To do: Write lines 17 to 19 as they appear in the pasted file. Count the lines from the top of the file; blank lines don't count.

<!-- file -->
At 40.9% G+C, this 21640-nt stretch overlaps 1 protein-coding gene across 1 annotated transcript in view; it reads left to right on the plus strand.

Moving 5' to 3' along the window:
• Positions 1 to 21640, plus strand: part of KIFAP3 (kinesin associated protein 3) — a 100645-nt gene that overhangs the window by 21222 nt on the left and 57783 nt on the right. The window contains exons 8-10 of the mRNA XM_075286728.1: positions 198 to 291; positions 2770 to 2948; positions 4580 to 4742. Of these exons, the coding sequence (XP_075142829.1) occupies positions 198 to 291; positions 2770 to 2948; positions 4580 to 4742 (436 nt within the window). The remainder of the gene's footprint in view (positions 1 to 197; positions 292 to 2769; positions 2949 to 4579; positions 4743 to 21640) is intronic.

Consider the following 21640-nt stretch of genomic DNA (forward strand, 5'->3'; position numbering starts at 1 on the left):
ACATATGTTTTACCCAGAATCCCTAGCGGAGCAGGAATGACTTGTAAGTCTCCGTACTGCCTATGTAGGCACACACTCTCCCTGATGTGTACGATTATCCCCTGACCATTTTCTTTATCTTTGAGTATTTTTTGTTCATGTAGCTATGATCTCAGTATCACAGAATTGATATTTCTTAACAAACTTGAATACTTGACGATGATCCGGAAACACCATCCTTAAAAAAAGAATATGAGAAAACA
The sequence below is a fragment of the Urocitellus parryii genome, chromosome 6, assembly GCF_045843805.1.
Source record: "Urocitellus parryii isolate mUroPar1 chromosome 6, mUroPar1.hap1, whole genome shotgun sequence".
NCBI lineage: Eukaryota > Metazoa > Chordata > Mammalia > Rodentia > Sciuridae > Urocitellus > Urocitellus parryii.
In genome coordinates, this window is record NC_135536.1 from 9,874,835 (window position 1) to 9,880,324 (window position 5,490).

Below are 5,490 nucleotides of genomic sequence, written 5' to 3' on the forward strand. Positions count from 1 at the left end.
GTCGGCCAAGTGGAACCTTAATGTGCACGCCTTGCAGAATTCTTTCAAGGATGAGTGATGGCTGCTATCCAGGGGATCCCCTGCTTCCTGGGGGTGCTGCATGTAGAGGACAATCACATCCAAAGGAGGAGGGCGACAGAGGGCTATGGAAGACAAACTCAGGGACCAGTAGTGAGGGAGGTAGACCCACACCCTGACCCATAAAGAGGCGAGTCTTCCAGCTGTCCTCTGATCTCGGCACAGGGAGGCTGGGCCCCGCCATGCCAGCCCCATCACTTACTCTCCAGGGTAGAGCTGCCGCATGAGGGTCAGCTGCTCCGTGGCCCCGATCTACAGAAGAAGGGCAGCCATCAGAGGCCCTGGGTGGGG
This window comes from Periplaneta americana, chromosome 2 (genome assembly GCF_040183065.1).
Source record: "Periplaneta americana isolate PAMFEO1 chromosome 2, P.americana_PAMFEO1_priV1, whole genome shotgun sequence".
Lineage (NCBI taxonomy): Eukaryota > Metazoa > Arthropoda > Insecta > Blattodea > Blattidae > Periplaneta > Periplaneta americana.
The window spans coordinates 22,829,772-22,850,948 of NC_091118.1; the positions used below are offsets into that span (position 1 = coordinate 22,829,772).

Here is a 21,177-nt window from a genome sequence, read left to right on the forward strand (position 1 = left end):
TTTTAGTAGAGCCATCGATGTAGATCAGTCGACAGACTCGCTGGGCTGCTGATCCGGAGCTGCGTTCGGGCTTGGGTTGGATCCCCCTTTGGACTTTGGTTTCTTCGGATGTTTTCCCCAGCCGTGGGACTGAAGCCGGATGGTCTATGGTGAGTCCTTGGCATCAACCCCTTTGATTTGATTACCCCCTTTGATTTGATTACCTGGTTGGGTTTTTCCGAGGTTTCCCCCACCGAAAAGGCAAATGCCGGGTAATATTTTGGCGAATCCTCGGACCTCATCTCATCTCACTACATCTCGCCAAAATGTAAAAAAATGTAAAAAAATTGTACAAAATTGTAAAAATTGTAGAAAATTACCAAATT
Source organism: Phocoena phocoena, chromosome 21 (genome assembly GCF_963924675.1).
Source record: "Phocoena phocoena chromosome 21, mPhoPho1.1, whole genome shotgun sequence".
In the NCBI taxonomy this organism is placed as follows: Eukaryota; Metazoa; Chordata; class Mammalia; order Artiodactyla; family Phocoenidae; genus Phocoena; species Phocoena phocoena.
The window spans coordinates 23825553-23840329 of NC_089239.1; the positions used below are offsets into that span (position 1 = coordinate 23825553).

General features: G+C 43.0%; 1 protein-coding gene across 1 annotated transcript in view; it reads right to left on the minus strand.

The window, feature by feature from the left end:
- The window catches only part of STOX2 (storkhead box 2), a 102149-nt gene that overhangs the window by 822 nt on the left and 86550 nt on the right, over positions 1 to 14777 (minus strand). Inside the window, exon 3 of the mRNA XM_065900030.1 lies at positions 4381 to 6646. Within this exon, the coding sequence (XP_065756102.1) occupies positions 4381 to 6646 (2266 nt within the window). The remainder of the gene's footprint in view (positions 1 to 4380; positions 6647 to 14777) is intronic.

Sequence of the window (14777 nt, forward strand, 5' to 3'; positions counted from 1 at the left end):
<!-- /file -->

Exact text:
TTTTAGTAGAGCCATCGATGTAGATCAGTCGACAGACTCGCTGGGCTGCTGATCCGGAGCTGCGTTCGGGCTTGGGTTGGATCCCCCTTTGGACTTTGGTTTCTTCGGATGTTTTCCCCAGCCGTGGGACTGAAGCCGGATGGTCTATGGTGAGTCCTTGGCATCAACCCCTTTGATTTGATTACCCCCTTTGATTTGATTACCTGGTTGGGTTTTTCCGAGGTTTCCCCCACCGAAAAGGCAAATGCCGGGTAATATTTTGGCGAATCCTCGGACCTCATCTCATCTCACTACATCTCGCCAAAATGTAAAAAAATGTAAAAAAATTGTACAAAATTGTAAAAATTGTAGAAAATTACCAAATT
Source organism: Phocoena phocoena, chromosome 21 (genome assembly GCF_963924675.1).
Source record: "Phocoena phocoena chromosome 21, mPhoPho1.1, whole genome shotgun sequence".